Choosing a course is one of the most important decisions you'll ever make! View our courses and see what our students and lecturers have to say about the courses you are interested in at the links below.
Each year more than 4,000 choose University of Galway as their University of choice. Find out what life at University of Galway is all about here.
About University of Galway
About University of Galway
Since 1845, University of Galway has been sharing the highest quality teaching and research with Ireland and the world. Find out what makes our University so special – from our distinguished history to the latest news and campus developments.
Colleges & Schools
Colleges & Schools
University of Galway has earned international recognition as a research-led university with a commitment to top quality teaching across a range of key areas of expertise.
- Research & Innovation
Business & Industry
Guiding Breakthrough Research at University of Galway
We explore and facilitate commercial opportunities for the research community at University of Galway, as well as facilitating industry partnership.
- Alumni & Friends
At University of Galway, we believe that the best learning takes place when you apply what you learn in a real world context. That's why many of our courses include work placements or community projects.
February On St Valentine’s Day, Research Finds Being in Love Brings Youth Mixed Health
On St Valentine’s Day, Research Finds Being in Love Brings Youth Mixed Health
Those who have never been in love report better health
Sexual minority youth at increased risk of poor health
Responses from 15 year olds in eight European countries
A new study, led by Dr András Költőand the Health Behaviour in School-aged Children (HBSC) Ireland team, based in the Health Promotion Research Centre at NUI Galway, linking patterns of romantic attraction with self-rated health and health symptoms, has been published in the Journal of LGBT Health. ‘Self-reported health and patterns of romantic love in adolescents from eight European countries and regions’ is the first study to examine adolescent romantic love patterns across multiple countries, and to test whether they are related to health outcomes.
NUI Galway researchers Dr András Költő and Professor Saoirse Nic Gabhainn carried out the study with their colleagues from other European countries to investigate the relationship between how adolescents rated their own health and who they were in love with.
Adolescents aged 15 years from eight European countries and regions (Bulgaria, England, France, French Belgium, Hungary, Iceland, North Macedonia and Switzerland) were asked if they had ever been in love and whether they had been in love with someone of the opposite gender, the same gender, both or neither. The sample (which is nationally representative for all of these countries) comprised 13,674 young people. Adolescents who had never been in love reported the best self-rated health and fewest health symptoms such as headache, stomachache, feeling low, irritability or bad tempers, difficulties getting to sleep, nervousness and feeling dizzy.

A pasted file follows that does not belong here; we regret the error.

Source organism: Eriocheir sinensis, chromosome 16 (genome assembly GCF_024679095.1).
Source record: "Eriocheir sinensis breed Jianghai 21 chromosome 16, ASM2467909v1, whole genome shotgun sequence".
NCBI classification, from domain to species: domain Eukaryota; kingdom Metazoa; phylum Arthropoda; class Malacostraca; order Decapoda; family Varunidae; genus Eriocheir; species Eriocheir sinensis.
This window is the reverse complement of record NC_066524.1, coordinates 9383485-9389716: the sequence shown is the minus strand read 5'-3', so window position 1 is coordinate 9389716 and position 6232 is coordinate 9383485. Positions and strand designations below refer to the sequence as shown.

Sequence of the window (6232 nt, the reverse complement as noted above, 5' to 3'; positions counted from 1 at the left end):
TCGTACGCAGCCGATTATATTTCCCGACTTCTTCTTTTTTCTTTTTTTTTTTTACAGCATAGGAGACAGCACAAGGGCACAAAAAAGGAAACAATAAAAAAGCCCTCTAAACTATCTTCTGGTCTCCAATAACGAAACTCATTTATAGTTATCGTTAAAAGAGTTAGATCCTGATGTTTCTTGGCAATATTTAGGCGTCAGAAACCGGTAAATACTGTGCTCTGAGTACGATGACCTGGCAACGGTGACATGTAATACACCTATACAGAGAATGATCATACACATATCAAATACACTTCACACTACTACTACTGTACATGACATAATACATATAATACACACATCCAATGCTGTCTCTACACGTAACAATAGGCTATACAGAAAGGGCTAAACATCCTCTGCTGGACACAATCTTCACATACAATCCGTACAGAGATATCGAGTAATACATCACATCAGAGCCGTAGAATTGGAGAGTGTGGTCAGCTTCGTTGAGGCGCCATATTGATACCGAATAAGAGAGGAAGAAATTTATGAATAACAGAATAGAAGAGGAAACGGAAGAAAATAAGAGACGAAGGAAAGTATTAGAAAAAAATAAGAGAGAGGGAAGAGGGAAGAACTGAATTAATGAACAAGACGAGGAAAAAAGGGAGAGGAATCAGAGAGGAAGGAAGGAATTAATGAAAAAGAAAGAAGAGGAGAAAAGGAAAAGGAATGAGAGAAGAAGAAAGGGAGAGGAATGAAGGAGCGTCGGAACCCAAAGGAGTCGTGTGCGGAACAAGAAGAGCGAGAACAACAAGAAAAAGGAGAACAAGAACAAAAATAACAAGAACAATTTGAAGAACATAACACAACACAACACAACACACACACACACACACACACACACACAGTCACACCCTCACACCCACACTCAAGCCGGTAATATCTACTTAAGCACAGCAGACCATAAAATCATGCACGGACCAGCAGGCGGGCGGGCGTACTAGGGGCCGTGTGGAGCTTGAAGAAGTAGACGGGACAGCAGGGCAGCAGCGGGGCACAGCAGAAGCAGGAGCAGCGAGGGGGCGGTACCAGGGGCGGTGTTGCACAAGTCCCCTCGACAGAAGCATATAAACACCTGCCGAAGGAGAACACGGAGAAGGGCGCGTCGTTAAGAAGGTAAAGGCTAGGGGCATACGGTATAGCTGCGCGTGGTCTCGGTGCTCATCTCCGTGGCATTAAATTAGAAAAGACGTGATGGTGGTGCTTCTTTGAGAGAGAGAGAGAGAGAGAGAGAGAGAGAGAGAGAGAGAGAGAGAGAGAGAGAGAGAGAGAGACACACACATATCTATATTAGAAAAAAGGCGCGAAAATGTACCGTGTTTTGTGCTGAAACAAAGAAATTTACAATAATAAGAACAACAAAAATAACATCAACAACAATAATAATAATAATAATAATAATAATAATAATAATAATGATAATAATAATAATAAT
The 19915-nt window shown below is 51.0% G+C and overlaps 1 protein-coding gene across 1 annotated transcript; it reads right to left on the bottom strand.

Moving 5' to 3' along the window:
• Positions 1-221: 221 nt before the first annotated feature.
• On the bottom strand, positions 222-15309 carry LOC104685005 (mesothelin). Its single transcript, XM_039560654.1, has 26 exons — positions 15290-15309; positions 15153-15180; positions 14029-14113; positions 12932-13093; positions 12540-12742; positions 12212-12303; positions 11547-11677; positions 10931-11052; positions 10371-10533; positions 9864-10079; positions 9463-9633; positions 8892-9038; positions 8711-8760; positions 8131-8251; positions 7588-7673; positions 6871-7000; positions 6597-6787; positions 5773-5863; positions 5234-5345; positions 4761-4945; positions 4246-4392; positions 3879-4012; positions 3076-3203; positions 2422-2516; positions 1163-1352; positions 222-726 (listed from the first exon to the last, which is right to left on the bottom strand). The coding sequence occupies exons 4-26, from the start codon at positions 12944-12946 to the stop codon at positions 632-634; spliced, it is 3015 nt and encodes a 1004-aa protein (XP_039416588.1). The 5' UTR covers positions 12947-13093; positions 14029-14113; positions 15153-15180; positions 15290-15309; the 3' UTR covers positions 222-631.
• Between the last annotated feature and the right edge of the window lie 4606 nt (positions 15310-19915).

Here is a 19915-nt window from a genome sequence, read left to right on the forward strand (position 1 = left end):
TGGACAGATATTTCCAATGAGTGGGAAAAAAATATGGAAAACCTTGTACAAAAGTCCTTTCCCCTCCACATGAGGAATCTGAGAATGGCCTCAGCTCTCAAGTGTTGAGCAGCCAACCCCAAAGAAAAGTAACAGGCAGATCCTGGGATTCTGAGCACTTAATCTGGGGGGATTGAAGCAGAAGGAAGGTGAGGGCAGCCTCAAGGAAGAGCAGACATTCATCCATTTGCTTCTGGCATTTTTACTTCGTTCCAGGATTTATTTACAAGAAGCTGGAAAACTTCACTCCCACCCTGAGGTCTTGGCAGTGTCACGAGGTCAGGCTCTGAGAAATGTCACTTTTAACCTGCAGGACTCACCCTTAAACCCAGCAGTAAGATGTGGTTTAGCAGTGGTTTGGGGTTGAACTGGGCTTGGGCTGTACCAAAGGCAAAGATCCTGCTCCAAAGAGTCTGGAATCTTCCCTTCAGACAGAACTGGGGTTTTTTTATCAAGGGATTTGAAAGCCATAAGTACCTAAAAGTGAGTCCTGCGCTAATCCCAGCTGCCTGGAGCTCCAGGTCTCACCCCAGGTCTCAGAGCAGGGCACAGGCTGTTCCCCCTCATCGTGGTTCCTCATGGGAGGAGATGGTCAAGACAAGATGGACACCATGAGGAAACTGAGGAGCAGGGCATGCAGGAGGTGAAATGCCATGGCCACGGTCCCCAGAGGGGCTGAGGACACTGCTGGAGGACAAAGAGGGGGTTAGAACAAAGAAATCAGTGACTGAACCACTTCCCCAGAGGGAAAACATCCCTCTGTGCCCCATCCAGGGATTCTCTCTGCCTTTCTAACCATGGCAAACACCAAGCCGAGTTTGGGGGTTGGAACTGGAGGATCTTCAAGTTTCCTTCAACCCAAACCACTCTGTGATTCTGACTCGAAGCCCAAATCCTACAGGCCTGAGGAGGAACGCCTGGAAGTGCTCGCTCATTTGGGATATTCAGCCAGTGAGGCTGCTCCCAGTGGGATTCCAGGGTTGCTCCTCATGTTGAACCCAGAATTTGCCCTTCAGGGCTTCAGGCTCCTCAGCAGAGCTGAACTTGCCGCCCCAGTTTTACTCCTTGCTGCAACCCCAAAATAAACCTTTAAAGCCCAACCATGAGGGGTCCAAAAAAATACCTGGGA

The rates of opposite-gender love (heterosexual) were 52% in England and 82% in France. Proportion of same-gender love (lesbian/gay) were around 2% in both countries. Having been in love with others of both genders (bisexual) was marginally more frequent, with 3% in England and 2% in France. However, 40% of the English and 13% of the French adolescents reported never being love. Rates of same- and both-gender attracted adolescents were similar in the other countries, but proportion of those who reported opposite-gender love varied more widely.
Adolescents who had been in love with people of the same gender were three times more likely to report multiple symptoms and were one and a half times more likely to report having poor health than 15-year-olds who had been in love with people from the opposite gender. Those who had been in love with both boys and girls (which may indicate being bisexual) were three times more likely to report multiple healthy symptoms and were three and a half times more likely to report having poor health than 15 year-olds who had been in love with people from the opposite gender. These patterns persisted across the eight countries studied, even when factors such as levels of family affluence and the participants’ gender were taken into account.
Commenting on the findings, lead author Dr András Költő stated: “This study suggests that bisexual young people and adults are even more affected by poor health than their lesbian and gay peers of the same age, and all sexual minority youth are faring considerably worse than their heterosexual peers. This is likely to be connected to the discrimination, prejudice and high levels of stress many LGBTI+ (the abbreviation stands for lesbian, gay, bisexual, trans, intersex or belonging to other sexual or gender minority) young people experience in their everyday lives. We hope these findings will supplement Ireland’s National LGBTI+ Youth Strategy 2018-2020, the world’s first governmental strategy that aims to improve sexual and gender minority young people’s health and wellbeing.”
The data does not feature Irish youths but NUI Galway plans to present findings on Irish young people in the coming months.
The article can be downloaded at: https://www.liebertpub.com/doi/10.1089/lgbt.2019.0107